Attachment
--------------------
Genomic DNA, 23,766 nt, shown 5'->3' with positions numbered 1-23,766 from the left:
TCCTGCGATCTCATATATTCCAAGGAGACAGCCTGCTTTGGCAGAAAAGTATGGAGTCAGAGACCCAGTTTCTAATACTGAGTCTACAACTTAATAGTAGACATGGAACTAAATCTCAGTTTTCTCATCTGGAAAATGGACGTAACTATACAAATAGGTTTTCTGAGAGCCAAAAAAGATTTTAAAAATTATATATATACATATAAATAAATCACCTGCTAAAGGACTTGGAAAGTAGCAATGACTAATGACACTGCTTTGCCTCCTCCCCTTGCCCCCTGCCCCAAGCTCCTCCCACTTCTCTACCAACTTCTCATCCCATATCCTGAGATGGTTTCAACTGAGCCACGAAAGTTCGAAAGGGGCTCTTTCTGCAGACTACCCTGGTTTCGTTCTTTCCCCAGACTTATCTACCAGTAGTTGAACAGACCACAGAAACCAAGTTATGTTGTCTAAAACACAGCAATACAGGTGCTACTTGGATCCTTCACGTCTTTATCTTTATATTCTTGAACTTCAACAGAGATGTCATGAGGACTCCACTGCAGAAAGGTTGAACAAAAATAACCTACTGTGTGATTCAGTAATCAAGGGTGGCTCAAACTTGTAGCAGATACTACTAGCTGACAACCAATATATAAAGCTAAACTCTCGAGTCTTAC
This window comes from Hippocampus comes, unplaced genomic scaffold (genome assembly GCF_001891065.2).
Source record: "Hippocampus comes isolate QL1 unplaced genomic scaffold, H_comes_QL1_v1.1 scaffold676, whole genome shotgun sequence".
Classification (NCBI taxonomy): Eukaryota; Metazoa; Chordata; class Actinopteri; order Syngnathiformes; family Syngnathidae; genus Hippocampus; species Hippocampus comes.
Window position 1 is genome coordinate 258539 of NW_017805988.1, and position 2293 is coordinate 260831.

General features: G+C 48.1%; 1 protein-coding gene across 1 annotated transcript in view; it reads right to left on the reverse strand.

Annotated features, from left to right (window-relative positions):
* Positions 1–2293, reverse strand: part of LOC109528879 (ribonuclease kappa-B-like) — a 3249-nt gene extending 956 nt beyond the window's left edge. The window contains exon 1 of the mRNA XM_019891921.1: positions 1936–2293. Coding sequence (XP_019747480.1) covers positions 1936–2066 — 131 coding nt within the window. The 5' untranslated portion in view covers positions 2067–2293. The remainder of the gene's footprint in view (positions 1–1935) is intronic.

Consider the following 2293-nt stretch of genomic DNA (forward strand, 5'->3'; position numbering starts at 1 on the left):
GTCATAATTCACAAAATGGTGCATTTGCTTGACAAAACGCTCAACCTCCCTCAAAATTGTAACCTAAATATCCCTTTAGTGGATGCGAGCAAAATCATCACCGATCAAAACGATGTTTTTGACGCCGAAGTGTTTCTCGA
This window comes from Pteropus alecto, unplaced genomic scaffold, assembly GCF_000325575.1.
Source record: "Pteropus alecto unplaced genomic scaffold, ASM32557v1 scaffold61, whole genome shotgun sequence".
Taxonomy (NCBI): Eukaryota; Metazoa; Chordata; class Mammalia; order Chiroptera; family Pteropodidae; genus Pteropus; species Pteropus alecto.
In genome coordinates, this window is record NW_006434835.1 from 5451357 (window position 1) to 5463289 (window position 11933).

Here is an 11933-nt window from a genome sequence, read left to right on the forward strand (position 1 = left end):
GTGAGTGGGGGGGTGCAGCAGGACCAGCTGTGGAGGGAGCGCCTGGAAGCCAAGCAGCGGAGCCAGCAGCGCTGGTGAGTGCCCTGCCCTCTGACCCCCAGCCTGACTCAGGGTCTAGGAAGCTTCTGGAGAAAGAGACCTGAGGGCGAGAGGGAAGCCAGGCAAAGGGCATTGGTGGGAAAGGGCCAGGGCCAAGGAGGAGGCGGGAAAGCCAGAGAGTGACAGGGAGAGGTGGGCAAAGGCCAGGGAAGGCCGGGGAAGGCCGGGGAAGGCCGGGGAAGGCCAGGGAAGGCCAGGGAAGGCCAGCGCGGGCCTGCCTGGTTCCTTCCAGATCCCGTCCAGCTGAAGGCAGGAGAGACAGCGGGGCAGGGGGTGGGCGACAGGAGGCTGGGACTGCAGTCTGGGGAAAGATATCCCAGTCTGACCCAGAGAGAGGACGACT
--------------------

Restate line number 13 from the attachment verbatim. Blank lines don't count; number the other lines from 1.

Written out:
Source record: "Pteropus alecto unplaced genomic scaffold, ASM32557v1 scaffold61, whole genome shotgun sequence".